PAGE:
(1) Study 2 Sam. 8:15-18 (cf. 20:23-26; see also 1 Kgs. 4:1-6) as it bears upon the administration of the kingdom of Israel under David;

(2) meaning of host, recorder (cf. 2 Kgs. 18:18,37; 2 Chron. 34:8), scribe (cf. 2 Kgs. 12:10; 18:18 etc.), Cherethites and Pelethites (cf. 15:18; 20:7, 23, etc.), tribute or levy (20:24) (cf. 1 Kgs. 12:4). Why a double high priesthood, 8:17? David's friend, 15:37 (cf. 1 Chron. 27:33; 1 Kgs. 4:5)?

(3) Supplement from 1 Chron. 27:25-34.

8. Architecture and Commerce. Study these in 2 Sam. 5:9-12; 7:1,2; 11:2, etc., and the accounts of the preparations for building the temple; cf. I Sam. 22:6, illustrating the contrast, in these respects, between Saul and David.

9. Art of Poetry. What may be inferred as to the existence and character of the art of poetry in this period from

(1) 1 Sam. 2:1-10; 27-36; 2 Sam. 1:17-27; 3:33,34; 22; 23:1-7;

(2) The titles to the Psalms;

(3) The passages that mention music (see below);

(4) 1 Chron. 16:7-36; Luke 20:42-44; Acts 1: 16,20; 2:25-31,34; 4:25,26; 13:35-36; Rom. 4:6-8; Heb. 4:7?

10. Art of Music. What do you infer concerning the condition of this art from 1 Sam. 10:5; 18:68; 2 Sam. 23:1; 6:5; Amos 6:5; 1 Chron. 13:8; 15:16,19,22,24; 16:5,6,42, etc.; 23:5; 25:1-31; 2 Chron. 7:6; 29:27,30; Neh. 12:24,36,44-46,etc.?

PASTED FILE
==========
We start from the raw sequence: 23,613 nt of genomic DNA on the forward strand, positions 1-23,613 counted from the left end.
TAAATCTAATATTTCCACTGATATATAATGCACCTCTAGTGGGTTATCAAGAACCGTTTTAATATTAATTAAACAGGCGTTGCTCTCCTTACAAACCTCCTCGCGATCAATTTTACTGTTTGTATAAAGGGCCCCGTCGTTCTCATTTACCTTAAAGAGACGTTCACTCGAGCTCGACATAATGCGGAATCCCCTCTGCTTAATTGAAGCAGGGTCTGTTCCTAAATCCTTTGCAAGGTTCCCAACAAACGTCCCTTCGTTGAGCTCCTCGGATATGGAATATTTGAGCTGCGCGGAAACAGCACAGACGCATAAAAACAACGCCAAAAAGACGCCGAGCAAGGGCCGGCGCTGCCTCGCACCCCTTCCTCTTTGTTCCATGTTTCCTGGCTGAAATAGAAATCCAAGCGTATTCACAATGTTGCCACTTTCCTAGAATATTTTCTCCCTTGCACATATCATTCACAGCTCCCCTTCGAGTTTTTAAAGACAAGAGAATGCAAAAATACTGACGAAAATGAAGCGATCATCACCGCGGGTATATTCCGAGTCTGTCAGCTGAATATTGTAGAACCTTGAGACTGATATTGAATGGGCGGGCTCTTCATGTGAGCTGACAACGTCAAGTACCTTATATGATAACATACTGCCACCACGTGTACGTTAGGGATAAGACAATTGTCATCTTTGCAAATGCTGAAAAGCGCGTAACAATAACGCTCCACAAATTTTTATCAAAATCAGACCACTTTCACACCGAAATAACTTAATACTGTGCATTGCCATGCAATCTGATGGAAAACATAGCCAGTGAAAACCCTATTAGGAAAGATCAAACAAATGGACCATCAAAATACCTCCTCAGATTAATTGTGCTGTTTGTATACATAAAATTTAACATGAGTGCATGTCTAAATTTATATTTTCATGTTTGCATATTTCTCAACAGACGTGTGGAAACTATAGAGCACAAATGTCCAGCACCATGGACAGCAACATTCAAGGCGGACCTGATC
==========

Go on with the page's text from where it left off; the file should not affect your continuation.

11. Historical Research. Were these times, and especially the times of David, times when men studied history, and cited historical precedents? 2 Sam.8;16,17, etc.; 11:20,21 (cf. Jud. 9:53); 7:6,8-11; 1 Sam. 2:27, 28, 12:6-11: 4:8, etc.

12. Public Worship and Religious Teaching.

(1) See 1 Sam. 6, compared with 2 Sam. 6:3, etc.; also 2 Sam. 8:18 ("priests");

(2) with these contrast 2 Sam. 6:12-23; 7; 1 Chron. 15; 16; 22; 28; 29, etc.; also 2 Sam. 24:18-25; 1 Chron. 21:18-30. (3) As to the prophetic teaching, see 2 Sam. 7; 12; 24, etc., and the sixth of these " studies."

13. Art of Writing.

(1) Supposably, the poetic, musical, architectural, historical, priestly and prophetic activity of these times might have existed without the art of writing, and its results have been orally handed down; in view of the details we have been studying, is this supposition a probable one?

(2) How does it agree with 1 Sam. 21:13; 2 Sam. 11:14,15; 2 Chron. 2:11; 1 Chron. 27:24; 23:27; 24:6; 29:29; 1 Sam. 10:25, etc., and with the passages already cited in this study?

14. Critical Results.

(1) What bearing have these facts on the question whether the Psalms ascribed to David and his contemporaries are genuine?

(2) On the question whether the accounts in 1 and 2 Samuel and 1 Chronicles are based on documents contemporaneous with the events ?

(3) On the question of the date of the writing of the books of Samuel?


1) With the exception of the preparation of the list of topics, this exercise demands nothing but thinking. It ought to be gone through with in a quite satisfactory manner inside of eight or ten minutes.